The first time Scott Brown was handed the captain’s armband for Celtic was as a substitute during the infamous 4:0 defeat at St. Mirren that finally brought the curtain down on Tony Mowbray’s ill-judged time in charge. It is safe to say that not even the most optimistic supporter could have imagined how the remainder of his Celtic career would play out.
In fact it would be fair to say that possibly a majority of the support didn’t see any kind of future for him at the club at that stage; after all he had been with us for three seasons and while there had been some good moments (he was SPFA Players POTY in 2008-9 and won man of the match in the League Cup final win over Der Hun that season, our first cup final win against them in 20 years) his time had largely been disappointing, especially considering the £4m fee that had been splashed out on him.
Such was the perception at the time that during a derby match their supporters
produced a banner that claimed Thompson (who had moved to Ibrox for £2m) was half the price and twice the player.
The perception of Brown at that time was a player who didn’t know how to correctly channel his energy, or maintain his discipline. Headless chicken was a frequent term used by his critics.
His arrival at Celtic Park had been something of a surprise. At that time Hibs were reaping the rewards of a youth policy that was seriously delivering, with players such as Riordan, Thompson and Whitaker eventually leading to two League Cup finals (one inexplicably lost to Livingston after they had eliminated us).
But it seemed that Ibrox was the destination of choice for the top performers at Easter Road. Thompson went there in the January 2007 window and the assumption was that Brown, his best friend, would automatically follow. Derek Johnstone authoritatively told the Radio Clyde audience that the deal was all but done and late in that season the visiting Rangers (RIP) support interrupted their regular songs about blood and popes to inform the home fans that they were signing Scott Brown.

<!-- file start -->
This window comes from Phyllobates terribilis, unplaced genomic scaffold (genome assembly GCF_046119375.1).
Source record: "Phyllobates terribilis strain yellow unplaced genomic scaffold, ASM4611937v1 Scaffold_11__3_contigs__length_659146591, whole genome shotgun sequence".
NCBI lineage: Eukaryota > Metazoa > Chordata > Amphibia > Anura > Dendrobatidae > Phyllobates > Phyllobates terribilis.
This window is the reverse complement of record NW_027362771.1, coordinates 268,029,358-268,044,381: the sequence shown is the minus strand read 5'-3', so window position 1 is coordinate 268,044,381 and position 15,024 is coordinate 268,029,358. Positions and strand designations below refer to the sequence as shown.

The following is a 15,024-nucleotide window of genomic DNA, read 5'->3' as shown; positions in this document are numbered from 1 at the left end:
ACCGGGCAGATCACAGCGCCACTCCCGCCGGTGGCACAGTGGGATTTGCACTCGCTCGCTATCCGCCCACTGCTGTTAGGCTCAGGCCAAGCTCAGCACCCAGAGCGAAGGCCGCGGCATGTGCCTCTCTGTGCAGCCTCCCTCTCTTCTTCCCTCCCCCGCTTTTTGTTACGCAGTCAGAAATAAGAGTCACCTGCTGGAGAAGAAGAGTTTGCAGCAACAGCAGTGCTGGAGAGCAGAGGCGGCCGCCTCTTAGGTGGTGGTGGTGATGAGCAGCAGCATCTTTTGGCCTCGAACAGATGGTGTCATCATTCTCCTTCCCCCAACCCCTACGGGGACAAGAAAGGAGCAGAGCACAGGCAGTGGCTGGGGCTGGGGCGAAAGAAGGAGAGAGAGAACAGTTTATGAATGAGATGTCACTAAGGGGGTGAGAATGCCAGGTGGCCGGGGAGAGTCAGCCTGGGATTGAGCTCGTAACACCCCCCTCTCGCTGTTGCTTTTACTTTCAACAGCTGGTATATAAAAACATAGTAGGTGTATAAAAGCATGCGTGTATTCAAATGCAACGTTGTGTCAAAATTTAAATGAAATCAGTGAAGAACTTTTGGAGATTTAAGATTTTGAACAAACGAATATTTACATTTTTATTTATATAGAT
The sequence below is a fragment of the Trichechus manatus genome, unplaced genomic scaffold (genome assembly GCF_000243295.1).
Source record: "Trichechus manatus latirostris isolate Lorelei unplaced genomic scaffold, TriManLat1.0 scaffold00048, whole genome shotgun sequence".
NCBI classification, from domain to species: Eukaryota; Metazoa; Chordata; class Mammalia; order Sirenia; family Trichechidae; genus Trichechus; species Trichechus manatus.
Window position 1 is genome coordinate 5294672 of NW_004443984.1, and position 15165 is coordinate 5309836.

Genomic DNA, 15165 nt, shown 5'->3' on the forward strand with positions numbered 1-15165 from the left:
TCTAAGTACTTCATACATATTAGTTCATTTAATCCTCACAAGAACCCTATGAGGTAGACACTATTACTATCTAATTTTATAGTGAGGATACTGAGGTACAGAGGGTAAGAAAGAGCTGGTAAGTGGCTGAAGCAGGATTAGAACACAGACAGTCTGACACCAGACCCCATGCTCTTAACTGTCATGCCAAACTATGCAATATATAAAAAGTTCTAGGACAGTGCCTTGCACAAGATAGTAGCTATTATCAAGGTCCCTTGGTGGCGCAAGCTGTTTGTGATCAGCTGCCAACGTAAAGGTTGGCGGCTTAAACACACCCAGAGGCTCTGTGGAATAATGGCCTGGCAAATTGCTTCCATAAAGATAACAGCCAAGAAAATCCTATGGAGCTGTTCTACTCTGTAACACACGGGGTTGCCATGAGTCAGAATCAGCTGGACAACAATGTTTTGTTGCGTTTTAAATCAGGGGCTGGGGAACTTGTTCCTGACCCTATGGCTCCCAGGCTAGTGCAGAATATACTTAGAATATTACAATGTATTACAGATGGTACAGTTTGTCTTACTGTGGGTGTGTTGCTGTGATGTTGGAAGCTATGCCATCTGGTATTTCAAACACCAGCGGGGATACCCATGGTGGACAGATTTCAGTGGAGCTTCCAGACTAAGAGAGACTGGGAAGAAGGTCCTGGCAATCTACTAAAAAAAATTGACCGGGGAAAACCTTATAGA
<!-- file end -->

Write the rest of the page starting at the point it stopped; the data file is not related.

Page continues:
Funny story about that; he had already agreed to join Celtic, it just hadn’t been announced yet and when it was revealed it created quite a stir, especially the fee for some reason.
His first season with us started with a damp squib 0:0 draw at home and for a large part of the season we seemed to struggle to hit any kind of coherent form. Brown had started decently alongside other new midfielder Donati. He got his first goal in the Hoops against Hearts (he had a decent scoring rate against them which clearly pleased the boy Hibs fan in him) and brought some welcome energy to the midfield, but his composure left a lot to be desired, specifically a terrible miss away in Moscow that would have given us a welcome away win in the Champions League qualifiers.
When we reached the group stage his lack of experience was occasionally exposed. Away to Shakhtar he looked seriously out of his depth, but at home to Champions League holders Milan he more than held his own. With his help we qualified out of our Champions League group for the first time.
That season eventually began to drift away from us and Brown was inconsistent. Even during games his form could suddenly spike or drop and as the season reached its end we lost a home game to Motherwell and that seemed to be that. Out of both cups and trailing badly in the league he picked up injury and was out of the team.
Then came the club statement saying that Scott Brown would miss the majority of the remaining games to deal with a family situation; his sister was in the final stages of a terminal skin cancer condition. He had been playing all through the season while dealing with the most horrendous situation imaginable. In that context not having the best debut season was put starkly in its place. Fiona Brown passed away in May 2008.
The replacement midfield of Robson and Hartley orchestrated the most remarkable turn around and on the final day of the season, as we won 1:0 at Tannadice to clinch a third consecutive title. Scott Brown came off the bench to play his part. After the game the team all wore t-shirts featuring a picture of Tommy Burns who had also recently passed due to cancer.
Brown has said that the way the club helped him through that, specifically Gordon Strachan and Peter Lawwell, was one of the reasons he stayed so long. They had helped him and his family at the worst possible moment and he wanted to repay that.
The following season was disappointing in the league as we finished second due to a variety of factors: the board turning down WGS’s request for funds to buy Fletcher from Hibs contributed to a lack of goals, the injury to Barry Robson removed a
major influence in our midfield and some horrendous defending didn’t help (losing 3-2 at ICT having been 2-0 up for example).